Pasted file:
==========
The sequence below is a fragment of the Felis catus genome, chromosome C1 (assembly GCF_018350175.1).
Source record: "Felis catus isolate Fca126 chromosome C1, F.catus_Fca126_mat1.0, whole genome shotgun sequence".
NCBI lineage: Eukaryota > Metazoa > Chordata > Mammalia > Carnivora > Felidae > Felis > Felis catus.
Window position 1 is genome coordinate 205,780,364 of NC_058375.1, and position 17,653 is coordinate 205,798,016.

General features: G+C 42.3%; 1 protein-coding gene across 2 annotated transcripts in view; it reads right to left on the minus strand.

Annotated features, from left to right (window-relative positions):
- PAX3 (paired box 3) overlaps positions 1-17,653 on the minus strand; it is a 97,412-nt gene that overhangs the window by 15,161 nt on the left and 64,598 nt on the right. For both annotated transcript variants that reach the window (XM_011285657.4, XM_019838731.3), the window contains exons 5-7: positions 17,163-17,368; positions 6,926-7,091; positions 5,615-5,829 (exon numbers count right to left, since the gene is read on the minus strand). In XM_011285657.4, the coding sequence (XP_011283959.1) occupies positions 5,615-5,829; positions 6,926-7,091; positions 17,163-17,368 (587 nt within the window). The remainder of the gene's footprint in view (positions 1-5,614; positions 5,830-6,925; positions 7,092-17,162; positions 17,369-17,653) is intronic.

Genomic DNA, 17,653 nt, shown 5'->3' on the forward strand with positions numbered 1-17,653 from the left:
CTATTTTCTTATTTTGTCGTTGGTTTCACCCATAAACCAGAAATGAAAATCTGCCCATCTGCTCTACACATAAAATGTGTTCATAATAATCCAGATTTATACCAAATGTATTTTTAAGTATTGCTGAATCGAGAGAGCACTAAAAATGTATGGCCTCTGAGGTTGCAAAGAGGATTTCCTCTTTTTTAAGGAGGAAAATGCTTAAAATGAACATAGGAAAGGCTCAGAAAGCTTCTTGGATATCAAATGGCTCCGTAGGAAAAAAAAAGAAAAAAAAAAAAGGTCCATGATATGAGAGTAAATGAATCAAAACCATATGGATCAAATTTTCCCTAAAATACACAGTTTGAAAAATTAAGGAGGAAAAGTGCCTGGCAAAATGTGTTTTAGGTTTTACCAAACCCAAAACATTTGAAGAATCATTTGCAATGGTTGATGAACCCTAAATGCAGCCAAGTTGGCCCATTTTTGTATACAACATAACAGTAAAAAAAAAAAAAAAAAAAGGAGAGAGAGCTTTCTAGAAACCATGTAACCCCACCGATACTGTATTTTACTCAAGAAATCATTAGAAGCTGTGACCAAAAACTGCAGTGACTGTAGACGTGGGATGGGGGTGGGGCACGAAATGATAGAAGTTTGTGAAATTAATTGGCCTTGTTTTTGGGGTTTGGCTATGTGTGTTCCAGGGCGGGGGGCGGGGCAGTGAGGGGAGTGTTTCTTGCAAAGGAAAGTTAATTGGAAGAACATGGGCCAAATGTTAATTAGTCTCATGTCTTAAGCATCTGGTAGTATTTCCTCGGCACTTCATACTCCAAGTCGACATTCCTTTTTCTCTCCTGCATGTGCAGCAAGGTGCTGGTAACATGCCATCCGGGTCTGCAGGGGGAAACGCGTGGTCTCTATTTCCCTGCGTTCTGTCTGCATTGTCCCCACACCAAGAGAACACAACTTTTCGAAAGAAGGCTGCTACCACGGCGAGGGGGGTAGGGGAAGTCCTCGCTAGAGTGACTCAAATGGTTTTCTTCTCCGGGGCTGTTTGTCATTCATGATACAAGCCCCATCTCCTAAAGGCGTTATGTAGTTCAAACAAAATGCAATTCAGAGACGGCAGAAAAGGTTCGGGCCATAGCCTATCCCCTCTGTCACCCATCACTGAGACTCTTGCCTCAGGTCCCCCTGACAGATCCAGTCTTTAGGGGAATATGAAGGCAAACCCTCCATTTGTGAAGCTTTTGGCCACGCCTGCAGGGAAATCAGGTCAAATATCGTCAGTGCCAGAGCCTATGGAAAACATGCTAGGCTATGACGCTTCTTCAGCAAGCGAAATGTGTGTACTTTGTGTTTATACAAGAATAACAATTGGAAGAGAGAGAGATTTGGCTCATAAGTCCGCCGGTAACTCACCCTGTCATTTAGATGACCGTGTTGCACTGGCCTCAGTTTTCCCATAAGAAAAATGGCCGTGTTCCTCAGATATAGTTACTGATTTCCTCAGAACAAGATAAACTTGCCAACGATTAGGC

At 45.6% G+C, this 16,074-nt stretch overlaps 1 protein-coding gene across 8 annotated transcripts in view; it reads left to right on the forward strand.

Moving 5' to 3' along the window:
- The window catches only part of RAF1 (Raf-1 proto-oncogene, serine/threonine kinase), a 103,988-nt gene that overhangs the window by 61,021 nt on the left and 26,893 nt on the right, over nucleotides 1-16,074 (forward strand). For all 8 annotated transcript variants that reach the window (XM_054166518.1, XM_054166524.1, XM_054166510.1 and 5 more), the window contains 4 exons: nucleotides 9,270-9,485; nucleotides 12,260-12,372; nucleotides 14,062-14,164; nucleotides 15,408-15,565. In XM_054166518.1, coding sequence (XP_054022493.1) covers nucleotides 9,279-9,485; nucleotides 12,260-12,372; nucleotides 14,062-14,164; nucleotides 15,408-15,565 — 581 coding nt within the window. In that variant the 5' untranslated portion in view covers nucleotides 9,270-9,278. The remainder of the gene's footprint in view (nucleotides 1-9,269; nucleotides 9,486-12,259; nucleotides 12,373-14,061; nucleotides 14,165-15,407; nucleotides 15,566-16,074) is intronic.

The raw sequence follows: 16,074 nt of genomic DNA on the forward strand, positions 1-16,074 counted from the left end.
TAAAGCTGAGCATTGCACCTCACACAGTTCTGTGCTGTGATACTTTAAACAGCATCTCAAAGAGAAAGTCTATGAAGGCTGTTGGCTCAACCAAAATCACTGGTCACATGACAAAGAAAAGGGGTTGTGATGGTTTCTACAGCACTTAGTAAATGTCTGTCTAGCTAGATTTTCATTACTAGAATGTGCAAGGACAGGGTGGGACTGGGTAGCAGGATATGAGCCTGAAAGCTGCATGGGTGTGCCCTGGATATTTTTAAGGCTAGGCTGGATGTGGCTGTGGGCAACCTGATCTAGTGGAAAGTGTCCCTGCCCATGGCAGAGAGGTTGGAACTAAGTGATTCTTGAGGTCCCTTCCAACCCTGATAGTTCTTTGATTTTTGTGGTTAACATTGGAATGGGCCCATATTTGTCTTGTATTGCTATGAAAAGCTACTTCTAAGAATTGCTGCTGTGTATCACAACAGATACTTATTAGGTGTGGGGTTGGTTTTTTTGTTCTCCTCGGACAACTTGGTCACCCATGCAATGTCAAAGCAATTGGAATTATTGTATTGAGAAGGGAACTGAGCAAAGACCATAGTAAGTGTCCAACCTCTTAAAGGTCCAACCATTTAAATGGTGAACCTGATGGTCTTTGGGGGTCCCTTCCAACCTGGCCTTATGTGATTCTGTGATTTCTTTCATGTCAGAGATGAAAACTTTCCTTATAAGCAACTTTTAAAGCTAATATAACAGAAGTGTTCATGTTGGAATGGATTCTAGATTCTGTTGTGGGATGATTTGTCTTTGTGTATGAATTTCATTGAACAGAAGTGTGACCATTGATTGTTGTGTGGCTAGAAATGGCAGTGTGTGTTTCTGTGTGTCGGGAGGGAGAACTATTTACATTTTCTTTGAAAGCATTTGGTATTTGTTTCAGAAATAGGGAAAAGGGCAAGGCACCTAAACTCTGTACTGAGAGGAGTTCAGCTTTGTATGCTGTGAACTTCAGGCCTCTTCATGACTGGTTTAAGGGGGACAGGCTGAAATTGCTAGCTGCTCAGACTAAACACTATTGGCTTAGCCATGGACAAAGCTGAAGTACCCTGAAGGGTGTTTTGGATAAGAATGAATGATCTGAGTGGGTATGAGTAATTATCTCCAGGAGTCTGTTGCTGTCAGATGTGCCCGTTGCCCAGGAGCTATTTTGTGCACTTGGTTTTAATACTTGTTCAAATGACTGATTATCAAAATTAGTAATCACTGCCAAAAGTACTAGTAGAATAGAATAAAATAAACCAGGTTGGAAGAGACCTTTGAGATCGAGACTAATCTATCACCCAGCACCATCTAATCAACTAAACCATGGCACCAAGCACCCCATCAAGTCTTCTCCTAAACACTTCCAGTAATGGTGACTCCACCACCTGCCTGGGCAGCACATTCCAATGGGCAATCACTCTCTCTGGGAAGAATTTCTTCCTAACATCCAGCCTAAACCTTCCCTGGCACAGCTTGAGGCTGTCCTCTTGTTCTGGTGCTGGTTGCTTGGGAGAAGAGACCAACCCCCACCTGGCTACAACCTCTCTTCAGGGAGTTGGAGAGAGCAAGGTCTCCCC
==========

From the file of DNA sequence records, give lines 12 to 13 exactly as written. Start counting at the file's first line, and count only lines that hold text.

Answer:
- The window catches only part of RAF1 (Raf-1 proto-oncogene, serine/threonine kinase), a 103,988-nt gene that overhangs the window by 61,021 nt on the left and 26,893 nt on the right, over nucleotides 1-16,074 (forward strand). For all 8 annotated transcript variants that reach the window (XM_054166518.1, XM_054166524.1, XM_054166510.1 and 5 more), the window contains 4 exons: nucleotides 9,270-9,485; nucleotides 12,260-12,372; nucleotides 14,062-14,164; nucleotides 15,408-15,565. In XM_054166518.1, coding sequence (XP_054022493.1) covers nucleotides 9,279-9,485; nucleotides 12,260-12,372; nucleotides 14,062-14,164; nucleotides 15,408-15,565 — 581 coding nt within the window. In that variant the 5' untranslated portion in view covers nucleotides 9,270-9,278. The remainder of the gene's footprint in view (nucleotides 1-9,269; nucleotides 9,486-12,259; nucleotides 12,373-14,061; nucleotides 14,165-15,407; nucleotides 15,566-16,074) is intronic.

The raw sequence follows: 16,074 nt of genomic DNA on the forward strand, positions 1-16,074 counted from the left end.